Dates in Egypt and Arabia: the date palm has been grown in these parts for time out of mind,
since archeologists tell us that the ancient Egyptians were eating dates thousands of years ago.
They ate their dates fresh, like candy; they ate them dried; they pressed dates into bricks and
preserved them that way. Meanwhile in Arabia, the Bedouin were hanging up clusters of ripe
dates and using the syrup which dripped from them as a sweetener; they called this sweet yellow
syrup drip-honey. Thus the Muslim metaphor which turns up in Burton's translation of the
Arabian Nights: sweet as drip-honey, a man could say of his sweetheart.
Here is how dates used to be cultivated by the Arabs of the lower Euphrates and
Arabia proper. Every date tree had an owner; a date is a valuable possession. Both male and female trees
flower at the end of February. The flower grows from
the stem, between the uppermost branches or leaves; it looks like a bunch of white wheat. The
flower of the male tree is sweet, and the Arabs eat it as bread, either green or roasted; that of the
female tree is bitter and nauseous, but it is only the female flower that bears fruit. About mid-March,
when the trees are completely in flower, they are pruned; some Arabs take sprays of blossom
from the male tree and graft them into the crown of female trees. The fruit ripens in August and
September. When ripe, it is pulled. Some dates are strung on lines made of goats' hair and dried
in the sun; some are preserved moist, packed immediately in baskets of palm-leaves, where the
sugar in them keeps them from spoiling. The date is the greatest of blessings from God, yielding
food for man, horses, and dogs, and there are said to be three hundred and sixty different uses for
And in Napoleonic times the Muslims of Egypt were still pressing their dates into bricks: they were
cutting unripe dates, pressing and drying them, and using them as a food for travelers on caravans.
Such bricks of dried dates could be so hard that the traveler who wanted to make a meal from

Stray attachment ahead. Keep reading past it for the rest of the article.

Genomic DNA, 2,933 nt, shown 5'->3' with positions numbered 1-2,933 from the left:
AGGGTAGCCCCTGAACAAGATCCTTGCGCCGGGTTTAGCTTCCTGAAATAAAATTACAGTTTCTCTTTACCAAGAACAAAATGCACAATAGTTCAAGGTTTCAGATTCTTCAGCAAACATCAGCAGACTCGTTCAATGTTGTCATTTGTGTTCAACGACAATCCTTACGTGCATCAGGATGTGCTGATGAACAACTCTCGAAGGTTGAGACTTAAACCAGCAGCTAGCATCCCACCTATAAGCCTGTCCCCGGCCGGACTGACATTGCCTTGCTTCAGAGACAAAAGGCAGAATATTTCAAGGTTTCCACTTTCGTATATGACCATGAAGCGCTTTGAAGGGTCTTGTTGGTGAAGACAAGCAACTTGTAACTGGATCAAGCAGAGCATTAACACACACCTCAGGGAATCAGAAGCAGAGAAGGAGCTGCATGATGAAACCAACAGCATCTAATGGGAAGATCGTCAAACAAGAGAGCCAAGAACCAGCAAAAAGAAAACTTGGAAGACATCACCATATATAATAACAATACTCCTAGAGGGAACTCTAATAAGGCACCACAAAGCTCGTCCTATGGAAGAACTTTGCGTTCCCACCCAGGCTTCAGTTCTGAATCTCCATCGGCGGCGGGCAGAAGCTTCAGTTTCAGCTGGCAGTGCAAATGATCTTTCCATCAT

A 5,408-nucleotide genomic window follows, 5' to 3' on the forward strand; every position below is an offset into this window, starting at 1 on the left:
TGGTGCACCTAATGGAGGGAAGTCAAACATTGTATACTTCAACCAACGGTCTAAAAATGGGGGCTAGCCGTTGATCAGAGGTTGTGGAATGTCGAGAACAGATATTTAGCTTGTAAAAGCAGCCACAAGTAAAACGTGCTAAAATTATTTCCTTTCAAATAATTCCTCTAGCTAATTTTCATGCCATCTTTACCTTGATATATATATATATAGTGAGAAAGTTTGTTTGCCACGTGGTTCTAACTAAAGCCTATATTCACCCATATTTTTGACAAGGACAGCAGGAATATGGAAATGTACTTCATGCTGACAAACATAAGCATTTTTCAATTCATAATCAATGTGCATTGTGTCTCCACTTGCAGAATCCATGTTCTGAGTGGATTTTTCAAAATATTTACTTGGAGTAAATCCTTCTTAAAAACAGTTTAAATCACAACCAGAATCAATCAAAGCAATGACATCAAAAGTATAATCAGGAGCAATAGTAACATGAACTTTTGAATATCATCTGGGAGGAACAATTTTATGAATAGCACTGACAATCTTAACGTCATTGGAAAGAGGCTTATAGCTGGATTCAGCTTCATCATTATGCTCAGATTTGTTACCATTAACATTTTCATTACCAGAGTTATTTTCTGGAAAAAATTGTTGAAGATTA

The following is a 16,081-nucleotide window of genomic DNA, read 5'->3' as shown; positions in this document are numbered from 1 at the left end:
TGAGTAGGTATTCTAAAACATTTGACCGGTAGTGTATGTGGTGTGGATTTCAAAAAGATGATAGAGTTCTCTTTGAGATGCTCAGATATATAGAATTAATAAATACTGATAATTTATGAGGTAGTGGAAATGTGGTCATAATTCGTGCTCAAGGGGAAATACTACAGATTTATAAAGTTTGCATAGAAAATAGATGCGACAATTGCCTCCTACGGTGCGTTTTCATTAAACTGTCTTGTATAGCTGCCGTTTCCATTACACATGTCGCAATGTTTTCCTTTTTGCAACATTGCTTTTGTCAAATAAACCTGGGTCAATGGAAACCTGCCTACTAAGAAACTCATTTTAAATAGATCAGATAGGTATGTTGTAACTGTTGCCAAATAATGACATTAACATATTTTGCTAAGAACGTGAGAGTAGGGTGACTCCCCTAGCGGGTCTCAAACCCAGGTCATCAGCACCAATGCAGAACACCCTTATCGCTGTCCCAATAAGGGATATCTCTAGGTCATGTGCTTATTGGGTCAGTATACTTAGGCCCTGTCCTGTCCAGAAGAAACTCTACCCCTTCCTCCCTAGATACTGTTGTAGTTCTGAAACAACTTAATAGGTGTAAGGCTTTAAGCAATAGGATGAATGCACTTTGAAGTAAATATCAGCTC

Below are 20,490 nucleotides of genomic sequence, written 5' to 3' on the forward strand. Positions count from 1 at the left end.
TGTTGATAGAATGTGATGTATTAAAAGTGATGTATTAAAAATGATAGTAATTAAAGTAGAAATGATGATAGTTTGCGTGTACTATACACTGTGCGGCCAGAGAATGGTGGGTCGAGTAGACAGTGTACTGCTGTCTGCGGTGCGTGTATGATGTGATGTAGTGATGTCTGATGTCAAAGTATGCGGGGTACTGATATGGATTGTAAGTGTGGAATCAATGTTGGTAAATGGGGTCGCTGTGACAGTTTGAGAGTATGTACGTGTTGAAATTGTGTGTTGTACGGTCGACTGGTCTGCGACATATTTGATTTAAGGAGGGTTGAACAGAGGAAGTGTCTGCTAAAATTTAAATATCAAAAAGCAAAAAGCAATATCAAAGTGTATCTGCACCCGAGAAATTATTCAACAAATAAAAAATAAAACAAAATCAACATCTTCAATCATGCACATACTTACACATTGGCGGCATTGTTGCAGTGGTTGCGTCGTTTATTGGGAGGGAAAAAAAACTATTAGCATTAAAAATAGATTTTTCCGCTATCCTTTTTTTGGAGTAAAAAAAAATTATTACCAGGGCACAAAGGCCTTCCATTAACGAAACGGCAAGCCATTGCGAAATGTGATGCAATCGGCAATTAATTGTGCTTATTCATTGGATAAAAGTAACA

them had to hack them up with a hatchet first; all this comes from the account of the French
naturalist C. S. Sonnini, who traveled throughout Egypt in the year 1780. He found date-trees
growing everywhere he went, from the southern Theban area to the Delta of the Nile. These
were phoenix dactylifera, the date-bearing greater palm or Indian date-tree . . . and this is what he
has to say about this date-palm, in the style of the time which was eccentric in its S'es. I quote
his own words because they are frankly fun to read:
". . . although it requires little or no culture, it yields a confiderable profit, on account of the
immenfe confumption of its fruit. The date varies in quality ; that which is produced in the
environs of Roffeta is delicious, and boats are laden with it for the market of Cairo. The whole
clufter of fruit is cut before it is quite ripe, when it is thruft into bafkets made for the purpofe, and
having no other opening than a hole, through which the branching extremity of the clufter
projects. In this fituation the dates fucceffively ripen. By pounding and kneading them, thick and
folid black cakes are made, for the ufe of the caravans in their journies through the deferts. Thefe
cakes are fo hard, that they muft be cut with a hatchet ; pieces of them, fteeped in water, afford a
cooling, and, at the fame time, a nutritious beverage.
". . . The dates are not the only produce of this fpecies of palm-tree ; by hard beating its bark, its
branch-like leaves, as well as the rind of its clufters of fruit, filaments are obtained, from which are
manufactured ropes and fails for boats. The leaves ferve likewife for making bafkets and other
articles. The very long rib of the branches, or leaves, is called in Arabic dsjerid. From its
combined lightnefs and folidity, it is employed by the Mamaluks, in their military excercifes, which
they throw at each other from their horfes when at full fpeed."
Sir Richard Burton, The Arabian Nights
Source: Kinnear, A Geographical Memoir of the Persian Empire.
Sonnini, Travels in Upper and Lower Egypt
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Last Updated on September 15, 2000 by Sylvia